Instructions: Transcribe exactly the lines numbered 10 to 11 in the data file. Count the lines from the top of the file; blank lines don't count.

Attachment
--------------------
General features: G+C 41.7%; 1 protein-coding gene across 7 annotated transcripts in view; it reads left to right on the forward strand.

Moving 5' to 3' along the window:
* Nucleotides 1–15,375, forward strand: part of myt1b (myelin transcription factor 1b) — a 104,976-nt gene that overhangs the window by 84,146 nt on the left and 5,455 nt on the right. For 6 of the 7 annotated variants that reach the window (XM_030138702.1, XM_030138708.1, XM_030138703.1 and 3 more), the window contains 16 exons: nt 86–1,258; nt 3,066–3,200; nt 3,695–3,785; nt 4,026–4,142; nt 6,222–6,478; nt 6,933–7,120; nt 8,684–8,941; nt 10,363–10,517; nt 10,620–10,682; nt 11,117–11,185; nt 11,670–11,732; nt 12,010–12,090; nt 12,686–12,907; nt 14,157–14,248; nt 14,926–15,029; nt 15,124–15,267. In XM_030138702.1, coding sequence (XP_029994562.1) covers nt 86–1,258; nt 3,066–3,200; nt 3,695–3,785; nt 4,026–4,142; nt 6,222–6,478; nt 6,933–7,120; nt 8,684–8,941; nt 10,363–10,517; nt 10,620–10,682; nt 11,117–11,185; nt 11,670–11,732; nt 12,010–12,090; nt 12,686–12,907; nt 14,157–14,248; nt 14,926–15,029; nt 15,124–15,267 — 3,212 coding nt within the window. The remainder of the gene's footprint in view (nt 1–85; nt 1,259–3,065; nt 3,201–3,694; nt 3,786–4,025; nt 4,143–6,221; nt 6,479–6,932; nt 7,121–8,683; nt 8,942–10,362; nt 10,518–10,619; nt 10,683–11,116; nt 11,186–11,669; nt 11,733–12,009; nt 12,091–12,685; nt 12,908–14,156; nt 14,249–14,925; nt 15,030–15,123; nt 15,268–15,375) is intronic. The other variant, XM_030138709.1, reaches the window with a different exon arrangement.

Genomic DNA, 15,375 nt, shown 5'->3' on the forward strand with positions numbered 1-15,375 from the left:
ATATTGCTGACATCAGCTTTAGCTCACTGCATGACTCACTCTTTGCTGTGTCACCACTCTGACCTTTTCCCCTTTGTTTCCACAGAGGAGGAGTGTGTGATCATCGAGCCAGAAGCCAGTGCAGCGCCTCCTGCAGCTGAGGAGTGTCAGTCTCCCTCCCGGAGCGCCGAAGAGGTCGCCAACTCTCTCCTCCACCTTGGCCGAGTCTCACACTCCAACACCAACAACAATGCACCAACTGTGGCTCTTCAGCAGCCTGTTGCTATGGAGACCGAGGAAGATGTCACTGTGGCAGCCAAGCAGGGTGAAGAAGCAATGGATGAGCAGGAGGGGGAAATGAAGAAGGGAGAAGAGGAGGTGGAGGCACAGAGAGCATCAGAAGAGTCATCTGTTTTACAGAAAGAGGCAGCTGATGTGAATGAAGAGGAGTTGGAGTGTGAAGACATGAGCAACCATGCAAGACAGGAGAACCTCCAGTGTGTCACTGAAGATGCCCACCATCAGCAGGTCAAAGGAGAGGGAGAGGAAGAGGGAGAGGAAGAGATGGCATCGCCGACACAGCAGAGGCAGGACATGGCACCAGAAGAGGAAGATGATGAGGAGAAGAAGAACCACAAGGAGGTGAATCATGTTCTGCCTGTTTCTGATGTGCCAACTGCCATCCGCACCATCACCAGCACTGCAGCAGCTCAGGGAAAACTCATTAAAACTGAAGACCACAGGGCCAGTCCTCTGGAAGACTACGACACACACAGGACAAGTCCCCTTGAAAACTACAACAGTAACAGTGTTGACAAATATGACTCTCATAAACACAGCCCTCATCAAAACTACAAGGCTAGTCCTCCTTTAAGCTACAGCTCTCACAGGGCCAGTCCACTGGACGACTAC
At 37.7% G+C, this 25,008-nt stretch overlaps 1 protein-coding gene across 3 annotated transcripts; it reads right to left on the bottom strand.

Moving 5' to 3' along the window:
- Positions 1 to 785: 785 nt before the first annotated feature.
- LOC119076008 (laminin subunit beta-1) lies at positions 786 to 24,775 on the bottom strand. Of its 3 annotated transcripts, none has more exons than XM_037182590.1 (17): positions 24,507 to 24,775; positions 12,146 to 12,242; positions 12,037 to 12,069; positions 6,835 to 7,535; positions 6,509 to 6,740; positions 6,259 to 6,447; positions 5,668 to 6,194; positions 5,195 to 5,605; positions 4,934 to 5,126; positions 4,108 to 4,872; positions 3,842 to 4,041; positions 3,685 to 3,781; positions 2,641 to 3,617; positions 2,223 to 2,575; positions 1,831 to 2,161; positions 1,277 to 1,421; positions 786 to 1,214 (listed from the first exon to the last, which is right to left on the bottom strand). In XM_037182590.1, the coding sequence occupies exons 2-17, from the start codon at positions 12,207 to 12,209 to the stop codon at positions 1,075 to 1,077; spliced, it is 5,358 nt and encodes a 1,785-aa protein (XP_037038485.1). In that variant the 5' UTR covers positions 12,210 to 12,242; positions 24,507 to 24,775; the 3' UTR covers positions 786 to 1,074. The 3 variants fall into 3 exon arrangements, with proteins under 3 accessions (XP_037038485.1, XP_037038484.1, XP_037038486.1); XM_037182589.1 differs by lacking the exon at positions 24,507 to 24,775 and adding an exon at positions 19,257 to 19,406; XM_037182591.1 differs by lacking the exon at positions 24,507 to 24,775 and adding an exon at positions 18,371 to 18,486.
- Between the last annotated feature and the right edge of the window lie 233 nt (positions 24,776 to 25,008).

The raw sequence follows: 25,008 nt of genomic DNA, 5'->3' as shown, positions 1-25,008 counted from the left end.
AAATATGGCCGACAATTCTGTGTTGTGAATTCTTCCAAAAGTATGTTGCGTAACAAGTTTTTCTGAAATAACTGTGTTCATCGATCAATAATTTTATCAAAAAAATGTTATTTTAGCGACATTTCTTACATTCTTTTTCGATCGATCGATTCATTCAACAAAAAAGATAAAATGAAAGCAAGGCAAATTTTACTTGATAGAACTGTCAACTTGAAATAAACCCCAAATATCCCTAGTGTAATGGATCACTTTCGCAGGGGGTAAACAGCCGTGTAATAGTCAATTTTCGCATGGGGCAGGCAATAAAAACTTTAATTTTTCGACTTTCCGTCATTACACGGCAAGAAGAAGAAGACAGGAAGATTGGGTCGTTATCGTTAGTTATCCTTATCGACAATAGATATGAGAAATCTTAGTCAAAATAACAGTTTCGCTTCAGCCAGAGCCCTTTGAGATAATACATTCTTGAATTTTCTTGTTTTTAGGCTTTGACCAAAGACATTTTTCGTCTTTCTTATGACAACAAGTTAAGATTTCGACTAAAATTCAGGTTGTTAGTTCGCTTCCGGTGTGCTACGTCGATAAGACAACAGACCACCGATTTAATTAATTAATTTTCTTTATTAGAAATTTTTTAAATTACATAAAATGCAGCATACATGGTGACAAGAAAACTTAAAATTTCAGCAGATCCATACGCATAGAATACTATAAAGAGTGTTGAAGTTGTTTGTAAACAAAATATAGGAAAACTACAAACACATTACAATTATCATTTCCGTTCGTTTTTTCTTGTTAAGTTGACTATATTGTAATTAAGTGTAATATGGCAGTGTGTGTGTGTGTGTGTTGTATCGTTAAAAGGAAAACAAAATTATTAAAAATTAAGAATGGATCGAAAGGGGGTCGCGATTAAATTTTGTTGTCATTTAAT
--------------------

- Between the last annotated feature and the right edge of the window lie 233 nt (positions 24,776 to 25,008).

The raw sequence follows: 25,008 nt of genomic DNA, 5'->3' as shown, positions 1-25,008 counted from the left end.